‘Meru’ ~ Directed by Jimmy Chin and Elizabeth Chai Vasarhelyi
September 4 in Jacksonville at the Sun Ray Cinema.
I consider myself a fan of documentaries. Being a fan of movies in general, I can really appreciate the time, effort, and passion for a subject matter, that a director puts into a documentary. Plus, I always come away learning something new, which is never a bad thing.
On the surface, ‘Meru’ is a documentary about 3 men trying to scale one of, if not THE toughest mountains to climb. But at its core, the film is more about man’s inner struggle. The internal fight that every one of us has had at some point in life, and the sheer will to move forward. On that level, whether you’re a fan of mountain climbing or not, the film is very easy to connect with.
That personal struggle, married with an unbelievably beautiful backdrop, makes ‘Meru’ an easy film to watch and enjoy. There’s a ton of (potential) drama, but each obstacle is handled, on film, in a very matter-of-fact way. As much as you know climbing a mountain could be a life or death challenge, “frost bite” and ‘trench foot” (explained in the film) are just another day at the office for the team of men in ‘Meru’.
That team is led by Conrad Anker, quite possibly the #1 mountain climber in the world. Conrad’s mission in life is to be the first to scale the “Big Wall” of Mount Meru in the Himalayas. The peak of the Big Wall is known as “Shark’s Fin”, because it literally looks like a shark’s fin swimming thru the sky. Anker is joined by his apprentice, Jimmy Chin. The two have been climbing together for 10 years. The third member of the team is a newcomer, Renan Ozturk, who’s not as experienced as Anker and Chin, but holds his own in the climb.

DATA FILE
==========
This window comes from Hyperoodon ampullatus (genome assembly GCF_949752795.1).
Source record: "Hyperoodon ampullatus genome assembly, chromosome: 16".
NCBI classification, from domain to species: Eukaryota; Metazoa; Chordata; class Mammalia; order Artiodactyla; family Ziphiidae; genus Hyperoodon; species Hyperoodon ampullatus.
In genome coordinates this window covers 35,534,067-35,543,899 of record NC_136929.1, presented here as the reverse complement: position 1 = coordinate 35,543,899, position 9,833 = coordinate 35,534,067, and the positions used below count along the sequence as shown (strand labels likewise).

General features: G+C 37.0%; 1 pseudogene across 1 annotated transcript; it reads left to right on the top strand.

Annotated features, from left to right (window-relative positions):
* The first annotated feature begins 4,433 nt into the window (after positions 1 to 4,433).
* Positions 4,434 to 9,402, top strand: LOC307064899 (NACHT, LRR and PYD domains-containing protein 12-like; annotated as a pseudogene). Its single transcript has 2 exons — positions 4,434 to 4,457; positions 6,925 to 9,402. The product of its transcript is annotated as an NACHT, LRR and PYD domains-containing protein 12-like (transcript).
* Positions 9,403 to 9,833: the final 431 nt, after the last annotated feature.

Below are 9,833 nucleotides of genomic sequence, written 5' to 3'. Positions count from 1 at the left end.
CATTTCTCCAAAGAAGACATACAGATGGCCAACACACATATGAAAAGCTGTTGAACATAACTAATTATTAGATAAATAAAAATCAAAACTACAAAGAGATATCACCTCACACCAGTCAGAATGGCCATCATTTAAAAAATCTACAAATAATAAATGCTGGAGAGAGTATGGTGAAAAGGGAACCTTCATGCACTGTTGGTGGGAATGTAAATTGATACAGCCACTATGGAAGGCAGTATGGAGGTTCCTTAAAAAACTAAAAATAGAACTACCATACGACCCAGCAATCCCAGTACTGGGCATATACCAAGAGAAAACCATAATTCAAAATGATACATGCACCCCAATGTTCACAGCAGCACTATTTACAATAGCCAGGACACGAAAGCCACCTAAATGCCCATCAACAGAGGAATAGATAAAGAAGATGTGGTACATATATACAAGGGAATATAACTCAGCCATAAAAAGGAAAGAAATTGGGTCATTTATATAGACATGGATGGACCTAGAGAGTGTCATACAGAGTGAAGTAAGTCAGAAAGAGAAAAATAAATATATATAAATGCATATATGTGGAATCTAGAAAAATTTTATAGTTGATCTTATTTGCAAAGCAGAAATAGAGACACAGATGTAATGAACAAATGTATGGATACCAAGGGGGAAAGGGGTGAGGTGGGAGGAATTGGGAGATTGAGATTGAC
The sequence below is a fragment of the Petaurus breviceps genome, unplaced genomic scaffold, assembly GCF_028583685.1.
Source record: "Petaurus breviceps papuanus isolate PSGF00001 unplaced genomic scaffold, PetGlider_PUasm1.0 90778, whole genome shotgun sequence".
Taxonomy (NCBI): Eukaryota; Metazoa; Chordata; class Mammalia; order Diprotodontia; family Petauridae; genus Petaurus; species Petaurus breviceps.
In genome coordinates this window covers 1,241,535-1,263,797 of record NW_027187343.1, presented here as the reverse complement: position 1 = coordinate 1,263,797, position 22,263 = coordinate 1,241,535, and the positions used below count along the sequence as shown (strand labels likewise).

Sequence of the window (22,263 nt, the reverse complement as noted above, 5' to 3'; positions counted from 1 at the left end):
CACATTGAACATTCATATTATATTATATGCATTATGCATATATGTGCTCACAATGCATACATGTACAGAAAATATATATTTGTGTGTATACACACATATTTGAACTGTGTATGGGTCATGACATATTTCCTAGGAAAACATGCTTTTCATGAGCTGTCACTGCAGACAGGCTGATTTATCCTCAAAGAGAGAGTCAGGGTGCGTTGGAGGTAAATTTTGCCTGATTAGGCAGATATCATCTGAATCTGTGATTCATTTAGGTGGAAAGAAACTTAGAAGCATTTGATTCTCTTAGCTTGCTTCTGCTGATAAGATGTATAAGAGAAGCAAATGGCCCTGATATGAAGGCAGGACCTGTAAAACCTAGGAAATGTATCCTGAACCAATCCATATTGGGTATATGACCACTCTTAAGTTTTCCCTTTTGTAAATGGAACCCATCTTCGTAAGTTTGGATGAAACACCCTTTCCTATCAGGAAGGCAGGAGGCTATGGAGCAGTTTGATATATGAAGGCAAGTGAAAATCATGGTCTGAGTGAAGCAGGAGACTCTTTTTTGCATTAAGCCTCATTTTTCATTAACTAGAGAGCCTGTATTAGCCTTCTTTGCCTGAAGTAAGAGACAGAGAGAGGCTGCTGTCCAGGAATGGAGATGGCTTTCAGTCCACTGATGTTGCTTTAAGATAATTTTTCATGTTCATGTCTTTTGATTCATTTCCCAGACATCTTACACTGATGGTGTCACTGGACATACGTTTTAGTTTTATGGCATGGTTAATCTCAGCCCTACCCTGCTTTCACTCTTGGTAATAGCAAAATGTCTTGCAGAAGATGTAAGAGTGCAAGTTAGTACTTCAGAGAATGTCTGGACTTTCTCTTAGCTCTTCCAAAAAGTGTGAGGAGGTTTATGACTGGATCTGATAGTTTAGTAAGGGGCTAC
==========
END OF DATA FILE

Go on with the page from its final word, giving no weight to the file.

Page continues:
The film opens as the team makes their first attempt (yes, there’s more than one) at Mount Meru. After an unsuccessful climb, the real drama happens OFF the mountain. Both Chin and Ozturk have near death experiences while filming snowboarders on a different mountain. The film follows their recovery, and internal emotions about trying to climb Meru again. But ultimately their passion for climbing wins, and they set out to conquer Meru. Never wanting to be the guy who “poops” an ending, I’m gonna leave the story alone there.
I will reveal however, that ‘Meru’ is an absolutely beautiful film to watch. The magnitude of the mountain compared to the men climbing it, is then dwarfed by the size of the star filled sky behind it. It’s truly one of the most amazing sites ever put on film.
Let me know what you think of ‘MERU.’ on Twitter @AmadeusIsOnline. Read other reviews from Amadeus at theunofficialvoice.com/